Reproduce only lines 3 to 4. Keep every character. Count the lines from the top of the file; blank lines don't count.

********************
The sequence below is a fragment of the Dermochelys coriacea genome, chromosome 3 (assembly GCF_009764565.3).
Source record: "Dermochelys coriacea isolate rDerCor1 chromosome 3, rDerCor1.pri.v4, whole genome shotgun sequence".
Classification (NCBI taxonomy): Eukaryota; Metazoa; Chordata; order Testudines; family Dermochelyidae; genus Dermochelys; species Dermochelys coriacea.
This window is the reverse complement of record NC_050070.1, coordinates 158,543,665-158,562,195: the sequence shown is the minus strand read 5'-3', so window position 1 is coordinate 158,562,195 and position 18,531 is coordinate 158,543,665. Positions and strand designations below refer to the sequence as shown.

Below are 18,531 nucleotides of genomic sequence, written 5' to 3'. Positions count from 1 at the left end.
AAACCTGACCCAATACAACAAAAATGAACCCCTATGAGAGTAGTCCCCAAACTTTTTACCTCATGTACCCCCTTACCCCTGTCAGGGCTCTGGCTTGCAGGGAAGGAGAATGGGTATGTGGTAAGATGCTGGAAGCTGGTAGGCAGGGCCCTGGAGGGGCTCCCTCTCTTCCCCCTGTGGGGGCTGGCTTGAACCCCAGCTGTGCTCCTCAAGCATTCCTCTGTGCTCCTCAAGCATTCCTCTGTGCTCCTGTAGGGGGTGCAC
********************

Classification (NCBI taxonomy): Eukaryota; Metazoa; Chordata; order Testudines; family Dermochelyidae; genus Dermochelys; species Dermochelys coriacea.
This window is the reverse complement of record NC_050070.1, coordinates 158,543,665-158,562,195: the sequence shown is the minus strand read 5'-3', so window position 1 is coordinate 158,562,195 and position 18,531 is coordinate 158,543,665. Positions and strand designations below refer to the sequence as shown.